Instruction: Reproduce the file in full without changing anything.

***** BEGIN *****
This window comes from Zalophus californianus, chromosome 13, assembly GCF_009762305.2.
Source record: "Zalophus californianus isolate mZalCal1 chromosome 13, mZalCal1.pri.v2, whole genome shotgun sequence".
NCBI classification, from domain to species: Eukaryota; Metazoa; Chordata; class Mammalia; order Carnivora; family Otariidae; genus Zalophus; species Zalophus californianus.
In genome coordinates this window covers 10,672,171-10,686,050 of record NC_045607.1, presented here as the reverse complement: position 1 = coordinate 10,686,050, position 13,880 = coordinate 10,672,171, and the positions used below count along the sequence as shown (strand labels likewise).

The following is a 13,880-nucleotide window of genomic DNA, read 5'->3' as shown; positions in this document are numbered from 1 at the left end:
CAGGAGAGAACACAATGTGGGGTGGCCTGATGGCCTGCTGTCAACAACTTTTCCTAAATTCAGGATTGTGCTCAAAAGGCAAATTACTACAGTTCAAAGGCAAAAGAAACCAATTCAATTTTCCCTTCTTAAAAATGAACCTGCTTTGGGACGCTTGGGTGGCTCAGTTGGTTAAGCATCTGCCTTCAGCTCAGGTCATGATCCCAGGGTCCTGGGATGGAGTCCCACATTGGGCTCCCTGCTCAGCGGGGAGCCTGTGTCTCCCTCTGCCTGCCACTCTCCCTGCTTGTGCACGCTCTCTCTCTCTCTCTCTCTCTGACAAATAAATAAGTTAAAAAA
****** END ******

This window comes from Zalophus californianus, chromosome 13, assembly GCF_009762305.2.
Source record: "Zalophus californianus isolate mZalCal1 chromosome 13, mZalCal1.pri.v2, whole genome shotgun sequence".
NCBI classification, from domain to species: Eukaryota; Metazoa; Chordata; class Mammalia; order Carnivora; family Otariidae; genus Zalophus; species Zalophus californianus.
In genome coordinates this window covers 10,672,171-10,686,050 of record NC_045607.1, presented here as the reverse complement: position 1 = coordinate 10,686,050, position 13,880 = coordinate 10,672,171, and the positions used below count along the sequence as shown (strand labels likewise).

The following is a 13,880-nucleotide window of genomic DNA, read 5'->3' as shown; positions in this document are numbered from 1 at the left end:
CAGGAGAGAACACAATGTGGGGTGGCCTGATGGCCTGCTGTCAACAACTTTTCCTAAATTCAGGATTGTGCTCAAAAGGCAAATTACTACAGTTCAAAGGCAAAAGAAACCAATTCAATTTTCCCTTCTTAAAAATGAACCTGCTTTGGGACGCTTGGGTGGCTCAGTTGGTTAAGCATCTGCCTTCAGCTCAGGTCATGATCCCAGGGTCCTGGGATGGAGTCCCACATTGGGCTCCCTGCTCAGCGGGGAGCCTGTGTCTCCCTCTGCCTGCCACTCTCCCTGCTTGTGCACGCTCTCTCTCTCTCTCTCTCTCTGACAAATAAATAAGTTAAAAAA